Social Business Intelligence Is No Fleeting Glance

4 Min Read

Business Intelligence (BI) is headed in a new direction – or we should say – the information that is mined for intelligence is coming from more than one direction in the form of conversations – social media conversations to be exact.  Our  Business Intelligence sources (CRM, analysts, and firms who provide “data”) are competing with new sources – Facebook, Twitter, blogs and other social media platforms. 

Rob Karel, a principal analyst with Forrester Research, says that social media is continually growing as the preferred way large companies are communicating with several audiences – customers, partners and shareholders.  He indicates these channels are the next big thing to be used in developing business intelligence strategies.  They will become another “source to be mapped and integrated into analytic infrastructure.”

His colleague, James Kobielus, another senior analyst with Forrester, feels that this movement is not that new.  Many traditional solutions already have incorporated the more “collaborative” or social technologies of “instant messaging, human workflows and shared analytic project libraries” into their solutions.

Adding this functionality and measuring this data really shouldn’t come as a surprise.  Social networks are just an extension of the boardroom or sales meeting.  Information is discussed and insights are formed.  This almost real-time data can enhance the intelligence we gather from traditional resources.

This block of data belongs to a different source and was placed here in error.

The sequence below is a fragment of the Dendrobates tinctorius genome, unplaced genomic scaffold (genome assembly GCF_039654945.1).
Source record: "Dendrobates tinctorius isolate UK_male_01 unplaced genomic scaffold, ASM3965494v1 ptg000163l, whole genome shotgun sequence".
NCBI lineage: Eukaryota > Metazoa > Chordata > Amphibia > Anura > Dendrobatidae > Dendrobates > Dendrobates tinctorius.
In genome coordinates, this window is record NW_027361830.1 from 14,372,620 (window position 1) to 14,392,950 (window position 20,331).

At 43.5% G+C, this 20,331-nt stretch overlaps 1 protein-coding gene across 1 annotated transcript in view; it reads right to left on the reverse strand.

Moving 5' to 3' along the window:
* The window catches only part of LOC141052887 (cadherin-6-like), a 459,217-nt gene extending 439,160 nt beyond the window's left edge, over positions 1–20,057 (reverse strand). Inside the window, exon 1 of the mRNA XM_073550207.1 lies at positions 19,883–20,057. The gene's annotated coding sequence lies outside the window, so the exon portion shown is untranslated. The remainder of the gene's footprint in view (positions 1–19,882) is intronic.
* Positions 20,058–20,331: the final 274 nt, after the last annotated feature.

Since Kobielus said this three years ago, BI products have been incorporating Web 2.0 into their architecture.  Blogs, wikis, and even AJAX have made Business Intelligence a little less introverted.  He notes three key areas for a further expansion of social BI applications:  interactivity, content “marts” and information integrations.

Interactivity doesn’t stop with incorporating the interactive social media content sites of Wikipedia, Facebook, Twitter and LinkedIn.  Kobielus predicts these platforms will serve as models for how BI vendors will create dashboards and reports for their solutions.  We’re also seeing the need for solutions that measure the intelligence and ROI of these social media outlets as strategies firm up and big players move toward more social communication.

Content “marts” using social data and information from multiple sources including blogs, forums and the like are expected to give the traditional ECM vendors a challenge – either incorporate or get out of the space.  Kobelius predicts the user-managed trend to grow and these social data sources to join the complex BI repositories.

As the sources of information expand, users can expect to have more intelligent BI solutions they can use to capture, monitor, mine, classify and predict, says Kobelius.  And, the integration of data – from social media monitoring and analysis  – will join the ranks of CRM and research reports.  In addition, this data may change the face of how decisions are made.

Social BI isn’t the fleeting glance across the room.  It’s a real market changer that can create new opportunities for not only BI vendors, but also give enterprise decision makers the power to make decisions based on what their customers and the market tell them.

Amanda Brandon
Spotfire Blogging Team

Image Credit: Microsoft Office Clip Art

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